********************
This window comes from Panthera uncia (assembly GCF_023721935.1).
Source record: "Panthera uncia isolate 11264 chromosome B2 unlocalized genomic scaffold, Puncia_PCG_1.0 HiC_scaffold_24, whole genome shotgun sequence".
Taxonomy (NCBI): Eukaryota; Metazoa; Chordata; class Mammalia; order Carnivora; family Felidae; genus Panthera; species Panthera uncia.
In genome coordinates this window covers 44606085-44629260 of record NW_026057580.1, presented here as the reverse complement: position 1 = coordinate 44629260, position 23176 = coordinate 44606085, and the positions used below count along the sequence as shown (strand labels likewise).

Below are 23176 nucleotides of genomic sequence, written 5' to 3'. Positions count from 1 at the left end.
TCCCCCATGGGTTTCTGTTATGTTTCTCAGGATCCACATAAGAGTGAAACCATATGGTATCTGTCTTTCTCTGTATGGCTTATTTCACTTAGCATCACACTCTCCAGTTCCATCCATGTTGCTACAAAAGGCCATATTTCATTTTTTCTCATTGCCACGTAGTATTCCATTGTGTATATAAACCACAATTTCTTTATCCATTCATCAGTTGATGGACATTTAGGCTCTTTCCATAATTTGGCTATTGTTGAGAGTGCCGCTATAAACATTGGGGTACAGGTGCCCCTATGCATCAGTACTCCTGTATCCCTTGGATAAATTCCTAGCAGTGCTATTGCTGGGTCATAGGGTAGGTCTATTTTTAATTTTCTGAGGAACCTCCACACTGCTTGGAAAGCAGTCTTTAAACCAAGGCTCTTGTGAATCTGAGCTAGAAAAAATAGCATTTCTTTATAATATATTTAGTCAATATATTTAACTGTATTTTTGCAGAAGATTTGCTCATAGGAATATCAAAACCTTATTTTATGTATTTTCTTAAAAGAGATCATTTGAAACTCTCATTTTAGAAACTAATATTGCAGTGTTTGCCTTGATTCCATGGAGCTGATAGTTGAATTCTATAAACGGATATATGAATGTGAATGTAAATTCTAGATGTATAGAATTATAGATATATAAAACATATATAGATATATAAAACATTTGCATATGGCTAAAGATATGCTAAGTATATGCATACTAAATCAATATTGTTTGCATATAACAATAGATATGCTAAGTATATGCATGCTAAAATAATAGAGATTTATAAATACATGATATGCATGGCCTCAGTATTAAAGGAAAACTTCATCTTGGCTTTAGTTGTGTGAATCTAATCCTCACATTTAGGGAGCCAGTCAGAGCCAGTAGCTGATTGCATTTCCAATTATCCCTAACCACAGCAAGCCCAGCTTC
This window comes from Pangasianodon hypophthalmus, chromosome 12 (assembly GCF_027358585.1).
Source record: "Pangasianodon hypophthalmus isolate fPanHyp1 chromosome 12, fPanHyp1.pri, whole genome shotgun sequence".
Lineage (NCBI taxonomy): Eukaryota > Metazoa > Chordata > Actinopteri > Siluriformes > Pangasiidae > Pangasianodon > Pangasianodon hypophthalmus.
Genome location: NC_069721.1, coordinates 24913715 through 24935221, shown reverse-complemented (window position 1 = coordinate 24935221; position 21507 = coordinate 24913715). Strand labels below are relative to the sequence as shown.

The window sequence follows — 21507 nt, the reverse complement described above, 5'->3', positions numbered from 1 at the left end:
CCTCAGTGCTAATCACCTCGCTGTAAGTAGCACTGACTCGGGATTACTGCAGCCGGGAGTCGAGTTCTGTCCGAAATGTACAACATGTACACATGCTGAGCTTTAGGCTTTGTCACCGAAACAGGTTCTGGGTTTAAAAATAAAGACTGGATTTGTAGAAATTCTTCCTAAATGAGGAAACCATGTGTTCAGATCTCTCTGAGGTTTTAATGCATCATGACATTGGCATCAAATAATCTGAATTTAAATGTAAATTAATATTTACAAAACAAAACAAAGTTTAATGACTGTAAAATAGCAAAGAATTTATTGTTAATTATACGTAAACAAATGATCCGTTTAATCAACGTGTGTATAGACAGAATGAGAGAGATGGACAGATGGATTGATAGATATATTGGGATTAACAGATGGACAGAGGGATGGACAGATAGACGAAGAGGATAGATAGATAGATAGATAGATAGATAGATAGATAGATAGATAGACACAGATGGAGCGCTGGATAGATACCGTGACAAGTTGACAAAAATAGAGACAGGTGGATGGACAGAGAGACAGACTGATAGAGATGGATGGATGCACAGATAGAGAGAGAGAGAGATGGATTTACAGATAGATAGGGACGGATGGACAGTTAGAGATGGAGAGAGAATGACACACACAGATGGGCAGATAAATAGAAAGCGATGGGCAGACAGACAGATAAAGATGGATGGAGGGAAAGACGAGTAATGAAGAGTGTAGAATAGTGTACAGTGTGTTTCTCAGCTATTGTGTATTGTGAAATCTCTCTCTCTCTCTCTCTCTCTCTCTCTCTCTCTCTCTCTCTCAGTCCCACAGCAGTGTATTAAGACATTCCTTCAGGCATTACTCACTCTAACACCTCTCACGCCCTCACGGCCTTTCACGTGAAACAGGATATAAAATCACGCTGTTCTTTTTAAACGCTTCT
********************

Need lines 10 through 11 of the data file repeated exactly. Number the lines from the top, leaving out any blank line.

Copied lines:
Genome location: NC_069721.1, coordinates 24913715 through 24935221, shown reverse-complemented (window position 1 = coordinate 24935221; position 21507 = coordinate 24913715). Strand labels below are relative to the sequence as shown.

The window sequence follows — 21507 nt, the reverse complement described above, 5'->3', positions numbered from 1 at the left end: